Population Aging in Advanced and Emerging Economies: Capital Flows and Fiscal Spillovers – latest draft

This study investigates the fiscal effects of population aging in a setting where demographic trends are not synchronized across two different regions: advanced and emerging economies. Much attention has been given to the fiscal effects of demographic change and the need for social security reform; however, most of the literature either uses closed economies or focus exclusively on the consequences to advanced economies. This paper changes the focus: what were the fiscal consequences to emerging economies of population aging in advanced economies? What is the future fiscal impact as emerging economies age and catch up with advanced economies’?

The paper starts out with a tractable two-country OLG model in order to derive analytical results. It finds that the region of the world that ages later (emerging) is benefited by the earlier aging abroad (advanced), as increased saving rates and lower investment returns in advanced economies drive capital flows towards emerging economies and shrink their interest-growth differential. It also finds that the composition of aging in terms of either a fall in fertility or an increase in longevity matters to assess the impact of aging in an economy’s own fiscal space. Aging that is driven more by an increase in longevity will have a lower impact on fiscal space as the increased savings help finance the increase in expenditures with old age.

The analytical results guide the empirical analysis. I then use a panel of 23 advanced and 23 emerging economies to test if the analytical results in the theory are confirmed by the data. In order to estimate the long-run relationship between demographics and fiscal space, I apply an FMOLS approach to a regression where the explained variable is the primary balance that stabilizes the debt-to-GDP ratio. The empirical evidence confirms the theoretical result that spillovers from aging abroad can have positive fiscal effects on the domestic economy and also that the composition of aging in terms of fall in fertility versus rise in longevity matters. The combination of both effects suggest that the population growth channel is stronger.

Given current demographic forecasts, emerging economies are set to go through a dramatic fall in population growth. As they age and catch up with advanced economies, they will be hit by the double-whammy of rising deficits and the abatement of capital flows, which will critically tighten their fiscal space.


Demographics and Real Interest Rates Across Countries and Time (with Carlos Carvalho, Andrea Ferrero and Fernanda Nechio) latest draft

We explore the implications of demographic trends for the evolution of real interest rates across countries and over time. To that end, we first develop a tractable two-country general equilibrium model with imperfect capital mobility and country-specific demographic trends. We calibrate the model to study how low-frequency movements in a country’s real interest rate depends on its own demographics and on global factors, given a certain degree of financial integration. The more financially integrated a country is, the higher the sensitivity of its real interest rate to global developments, and the less its own real rate determinants matter. We then estimate panel error-correction models relating real interest rates to possible determinants—demographics included— imposing some restrictions motivated by lessons from the structural model. Our empirical evidence supports a meaningful role for life expectancy in determining real interest rates.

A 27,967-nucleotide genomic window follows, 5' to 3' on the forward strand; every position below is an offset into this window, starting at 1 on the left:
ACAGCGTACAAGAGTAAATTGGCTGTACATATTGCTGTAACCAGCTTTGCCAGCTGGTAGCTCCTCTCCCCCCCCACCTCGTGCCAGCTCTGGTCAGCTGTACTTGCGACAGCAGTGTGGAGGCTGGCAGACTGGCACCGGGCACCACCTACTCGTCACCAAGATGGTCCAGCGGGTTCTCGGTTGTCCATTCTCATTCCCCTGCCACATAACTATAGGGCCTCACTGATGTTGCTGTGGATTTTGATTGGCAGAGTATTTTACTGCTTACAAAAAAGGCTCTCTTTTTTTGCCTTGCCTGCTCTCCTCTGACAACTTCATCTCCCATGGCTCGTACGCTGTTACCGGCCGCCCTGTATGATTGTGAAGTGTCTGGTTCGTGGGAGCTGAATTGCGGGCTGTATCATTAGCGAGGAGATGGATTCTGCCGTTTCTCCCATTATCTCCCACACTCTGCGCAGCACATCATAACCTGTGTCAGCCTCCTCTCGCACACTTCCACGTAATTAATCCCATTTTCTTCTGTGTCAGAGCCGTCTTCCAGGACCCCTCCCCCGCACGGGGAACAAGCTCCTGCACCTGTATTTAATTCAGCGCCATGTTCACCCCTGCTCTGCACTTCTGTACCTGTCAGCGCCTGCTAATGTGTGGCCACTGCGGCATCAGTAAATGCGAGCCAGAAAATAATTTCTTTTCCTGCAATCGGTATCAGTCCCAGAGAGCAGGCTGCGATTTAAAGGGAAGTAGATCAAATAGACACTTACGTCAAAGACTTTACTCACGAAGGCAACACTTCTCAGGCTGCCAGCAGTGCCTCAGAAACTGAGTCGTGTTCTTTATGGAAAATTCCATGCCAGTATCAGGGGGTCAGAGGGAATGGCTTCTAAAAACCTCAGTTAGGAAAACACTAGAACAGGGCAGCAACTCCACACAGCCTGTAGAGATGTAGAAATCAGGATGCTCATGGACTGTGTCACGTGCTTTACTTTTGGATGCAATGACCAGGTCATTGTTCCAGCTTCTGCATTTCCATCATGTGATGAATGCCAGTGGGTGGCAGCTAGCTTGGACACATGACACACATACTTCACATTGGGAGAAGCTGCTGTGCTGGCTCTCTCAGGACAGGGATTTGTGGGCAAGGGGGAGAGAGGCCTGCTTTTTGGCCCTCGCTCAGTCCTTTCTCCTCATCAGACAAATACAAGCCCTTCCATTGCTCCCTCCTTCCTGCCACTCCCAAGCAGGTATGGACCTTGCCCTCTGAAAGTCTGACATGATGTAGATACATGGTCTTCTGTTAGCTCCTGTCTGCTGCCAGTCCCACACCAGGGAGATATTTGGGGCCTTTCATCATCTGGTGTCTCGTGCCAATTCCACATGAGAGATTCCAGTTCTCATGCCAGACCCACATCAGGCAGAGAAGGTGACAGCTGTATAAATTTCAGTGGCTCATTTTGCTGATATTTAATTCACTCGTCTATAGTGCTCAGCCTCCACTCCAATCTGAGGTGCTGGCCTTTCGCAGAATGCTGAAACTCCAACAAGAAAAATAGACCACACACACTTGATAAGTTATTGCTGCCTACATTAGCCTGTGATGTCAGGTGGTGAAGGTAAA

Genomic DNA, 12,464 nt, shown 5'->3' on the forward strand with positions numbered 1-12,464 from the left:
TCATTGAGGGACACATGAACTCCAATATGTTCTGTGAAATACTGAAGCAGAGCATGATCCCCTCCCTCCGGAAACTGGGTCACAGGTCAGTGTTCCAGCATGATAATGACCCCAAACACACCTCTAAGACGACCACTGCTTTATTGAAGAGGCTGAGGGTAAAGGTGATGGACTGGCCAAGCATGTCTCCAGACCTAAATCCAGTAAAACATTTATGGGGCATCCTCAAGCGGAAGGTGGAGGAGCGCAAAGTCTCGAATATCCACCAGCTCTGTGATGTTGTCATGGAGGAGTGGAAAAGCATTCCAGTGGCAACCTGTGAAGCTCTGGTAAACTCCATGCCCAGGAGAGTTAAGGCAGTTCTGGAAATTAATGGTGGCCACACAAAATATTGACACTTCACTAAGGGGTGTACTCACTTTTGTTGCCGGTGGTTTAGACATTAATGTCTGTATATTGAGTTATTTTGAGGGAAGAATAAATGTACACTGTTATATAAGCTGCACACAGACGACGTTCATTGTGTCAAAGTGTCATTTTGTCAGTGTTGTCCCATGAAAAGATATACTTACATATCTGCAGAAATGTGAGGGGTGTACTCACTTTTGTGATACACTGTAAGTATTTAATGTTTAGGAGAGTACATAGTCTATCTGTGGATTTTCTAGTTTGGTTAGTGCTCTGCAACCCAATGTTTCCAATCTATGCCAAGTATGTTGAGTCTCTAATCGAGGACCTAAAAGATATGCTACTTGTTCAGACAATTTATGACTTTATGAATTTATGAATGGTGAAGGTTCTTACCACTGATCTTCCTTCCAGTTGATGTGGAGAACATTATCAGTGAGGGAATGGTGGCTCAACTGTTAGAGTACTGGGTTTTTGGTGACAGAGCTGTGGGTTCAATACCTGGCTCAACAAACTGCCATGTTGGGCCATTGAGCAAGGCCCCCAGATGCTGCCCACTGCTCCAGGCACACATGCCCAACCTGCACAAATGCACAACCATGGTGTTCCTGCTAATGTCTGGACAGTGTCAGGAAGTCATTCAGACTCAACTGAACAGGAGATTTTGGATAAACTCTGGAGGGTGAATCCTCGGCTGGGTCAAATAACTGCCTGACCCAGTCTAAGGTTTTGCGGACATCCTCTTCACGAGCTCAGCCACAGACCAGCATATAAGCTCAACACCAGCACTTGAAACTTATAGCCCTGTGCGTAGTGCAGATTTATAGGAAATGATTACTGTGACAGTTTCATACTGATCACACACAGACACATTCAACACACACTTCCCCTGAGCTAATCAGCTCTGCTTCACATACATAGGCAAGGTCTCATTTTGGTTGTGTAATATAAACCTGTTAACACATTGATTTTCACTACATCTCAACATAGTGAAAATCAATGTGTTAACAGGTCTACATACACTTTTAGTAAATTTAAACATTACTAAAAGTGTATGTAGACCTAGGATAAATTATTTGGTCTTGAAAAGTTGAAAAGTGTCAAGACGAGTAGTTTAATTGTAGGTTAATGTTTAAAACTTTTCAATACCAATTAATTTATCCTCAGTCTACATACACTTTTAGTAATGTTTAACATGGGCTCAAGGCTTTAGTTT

The Macroeconomics of Neighborhood Effects (with Ricardo Marto) – latest draft

We use micro-level data on high school students from Brazil to estimate the importance of neighborhood effects. We rank neighborhoods by their income level and find that neighborhood effects are stronger in richer districts than in poor ones. Poor neighborhoods, on the other hand, tend to have stronger classroom peer effects. We then build an overlapping generations model with distinct neighborhoods to examine the dynamics of segregation, wealth accumulation, and intergenerational mobility. Neighborhoods shape the skills a child is born with and her labor earnings once she becomes an adult. Hence, parents have to trade off higher rental prices today for a higher probability of their children being skilled. We show that the presence of borrowing constraints traps some individuals in the inferior neighborhood, while wealthier households compensate low earnings with more bequests.